River Nith near Enterkinfoot

8. River Forth 105   65 The River Forth (Gaelic: Uisge For or Abhainn Dhubh, meaning "black river"), 47 km (29 miles) long, is the major river draining the eastern part of the central belt of Scotland.

The Forth rises in Loch Ard in the Trossachs, a mountainous area some 30 km (19 miles) west of Stirling. It flows roughly eastward, through Aberfoyle, joining with the Duchray Water and Kelty Water, and out over the flat expanse of the Flanders Moss. It is then joined by the River Teith (which itself drains Loch Venachar, Loch Lubnaig, Loch Katrine, and Loch Voil) and the River Allan, before meandering through the ancient city of Stirling. At Stirling the river widens and becomes tidal, and it is here that the last (seasonal) ford of the river exists. From Stirling, the Forth flows east over the Carse of Stirling and past the towns of Cambus (where it is joined by the river Devon), Alloa and Airth. Upon reaching Kincardine the river begins to widen into an estuary, the Firth of Forth.

Forth Railway Bridge

Forth Railway Bridge

9. River Findhorn 


101  63  
The River Findhorn (Scottish Gaelic: Uisge Eireann) is one of the longest rivers in Scotland. Located in the north east, it flows into the Moray Firth on the north coast. It has one of the largest non-firth estuaries in Scotland.

River Findhorn at Dulsie
River Findhorn-at-Dulsie

10. River Deveron 


98  61 The river has its source in the Ladder Hills between Glenbuchat and the Cabrach, part of the Grampian range. It begins as a small highland stream among peaty and heather covered country before leaving the hills and entering the rolling lowlands of fertile farmland. The two main streams in its upper course are the Alt Deveron and the Black Water. Some 17 miles downstream from the river's source, the river passes through the town of Huntly, where it is joined by its tributary, the River Bogie.
The name Deveron is derived from the Gaelic word da-abluinn, meaning double river, a reference to its two main streams. The Deveron is "the dark-rolling stream Duvranna" of James Macpherson's Ossian.
Four miles further downstream the Deveron's second tributary, the River Isla flows in from the northwest. From this point on the Deveron becomes a mature river, pursuing a winding course through Turriff and finally flowing into the Moray Firth between the twin towns of Banff and Macduff.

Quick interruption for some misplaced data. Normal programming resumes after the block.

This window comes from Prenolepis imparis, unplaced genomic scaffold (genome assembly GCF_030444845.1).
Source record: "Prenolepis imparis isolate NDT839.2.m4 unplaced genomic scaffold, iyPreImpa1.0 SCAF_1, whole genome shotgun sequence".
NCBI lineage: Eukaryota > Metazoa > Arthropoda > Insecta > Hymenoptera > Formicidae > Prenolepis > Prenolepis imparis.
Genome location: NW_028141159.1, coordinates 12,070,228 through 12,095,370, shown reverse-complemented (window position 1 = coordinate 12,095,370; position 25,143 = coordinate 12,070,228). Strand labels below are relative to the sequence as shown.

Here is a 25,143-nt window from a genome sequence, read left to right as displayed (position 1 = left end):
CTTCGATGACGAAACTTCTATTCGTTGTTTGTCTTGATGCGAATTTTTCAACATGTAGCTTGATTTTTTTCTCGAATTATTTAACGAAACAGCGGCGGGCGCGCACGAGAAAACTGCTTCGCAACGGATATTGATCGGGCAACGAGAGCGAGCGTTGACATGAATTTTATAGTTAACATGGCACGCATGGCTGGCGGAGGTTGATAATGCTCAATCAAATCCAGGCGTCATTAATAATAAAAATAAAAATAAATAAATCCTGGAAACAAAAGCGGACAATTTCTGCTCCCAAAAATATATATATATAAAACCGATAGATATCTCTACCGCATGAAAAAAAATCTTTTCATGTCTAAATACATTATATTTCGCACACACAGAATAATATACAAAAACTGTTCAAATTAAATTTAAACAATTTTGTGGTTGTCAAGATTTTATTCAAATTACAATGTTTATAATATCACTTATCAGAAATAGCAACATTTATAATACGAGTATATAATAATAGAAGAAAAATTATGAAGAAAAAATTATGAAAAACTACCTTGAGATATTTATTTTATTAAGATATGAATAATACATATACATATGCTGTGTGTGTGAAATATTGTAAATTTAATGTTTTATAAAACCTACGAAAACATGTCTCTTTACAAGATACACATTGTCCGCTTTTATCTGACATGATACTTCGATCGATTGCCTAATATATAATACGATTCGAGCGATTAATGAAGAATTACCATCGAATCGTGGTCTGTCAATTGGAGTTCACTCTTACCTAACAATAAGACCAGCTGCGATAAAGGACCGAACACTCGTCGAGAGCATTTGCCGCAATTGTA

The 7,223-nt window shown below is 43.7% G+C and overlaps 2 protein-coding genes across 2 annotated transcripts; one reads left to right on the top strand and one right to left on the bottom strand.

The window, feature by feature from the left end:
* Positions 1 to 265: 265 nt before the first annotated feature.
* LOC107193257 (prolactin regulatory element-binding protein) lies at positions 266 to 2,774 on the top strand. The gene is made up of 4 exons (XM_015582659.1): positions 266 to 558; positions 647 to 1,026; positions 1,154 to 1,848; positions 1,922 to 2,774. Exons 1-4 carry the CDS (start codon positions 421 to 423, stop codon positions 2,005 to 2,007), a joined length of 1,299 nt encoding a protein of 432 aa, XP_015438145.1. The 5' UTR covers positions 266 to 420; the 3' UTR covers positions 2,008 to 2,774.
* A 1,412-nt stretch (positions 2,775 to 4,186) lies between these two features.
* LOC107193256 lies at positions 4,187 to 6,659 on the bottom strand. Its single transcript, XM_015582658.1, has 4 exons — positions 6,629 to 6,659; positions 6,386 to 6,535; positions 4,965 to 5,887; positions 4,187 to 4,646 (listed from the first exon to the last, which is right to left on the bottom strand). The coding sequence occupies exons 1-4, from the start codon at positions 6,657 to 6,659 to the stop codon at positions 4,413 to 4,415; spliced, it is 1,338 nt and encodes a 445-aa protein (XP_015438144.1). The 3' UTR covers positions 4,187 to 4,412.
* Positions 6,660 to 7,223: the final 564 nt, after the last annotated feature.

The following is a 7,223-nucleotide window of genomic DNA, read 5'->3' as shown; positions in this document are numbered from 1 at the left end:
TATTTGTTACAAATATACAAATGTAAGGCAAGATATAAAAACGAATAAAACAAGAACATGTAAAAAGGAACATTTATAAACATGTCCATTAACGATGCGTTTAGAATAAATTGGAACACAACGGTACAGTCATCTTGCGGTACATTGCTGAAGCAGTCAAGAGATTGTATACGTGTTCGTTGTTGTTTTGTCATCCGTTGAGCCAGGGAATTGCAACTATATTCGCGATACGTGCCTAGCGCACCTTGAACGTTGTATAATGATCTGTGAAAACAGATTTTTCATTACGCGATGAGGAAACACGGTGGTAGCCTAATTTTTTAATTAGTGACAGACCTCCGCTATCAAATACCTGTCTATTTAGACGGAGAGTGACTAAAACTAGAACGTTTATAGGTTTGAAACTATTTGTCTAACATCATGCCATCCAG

River Deveron with clouds

River Deveron with clouds

11.River Annan 79  49 The River Annan (Uisge Annan in Gaelic) is a river in southwest Scotland. It rises at the foot of Hart Fell, five miles north of Moffat. A second fork rises on Annanhead Hill and flows through the Devil's Beef Tub before joining at the Hart Fell fork north of Moffat.

From there it flows past the town of Lockerbie, and to the sea in the fishing town of Annan. It is one of the region's foremost fishing rivers, despite being used for many years by Chapelcross nuclear power station which extracted water for cooling purposes, but in any case is now being decommissioned. The main fish found - and hence the target of anglers - are salmon and sea trout, brown trout, grayling and chub, with a few others such as pike.

Heron on the River Annan

Heron on the River Annan

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More Scottish

From Why Did the Haggis Cross the Road? by Stuart McLean

Loch Ness Monster Jokes

Nessie is lying at the bottom of the loch moaning to his wife. “Ma bloody stomach is aching,” he grumbles. “Och it serves you right, for eating them American tourists,” replies Mrs Ness, “You know they’re far too rich for you.”


What’s big and white and chills out at the bottom of Loch Ness?

The Loch Ness Refrigerator.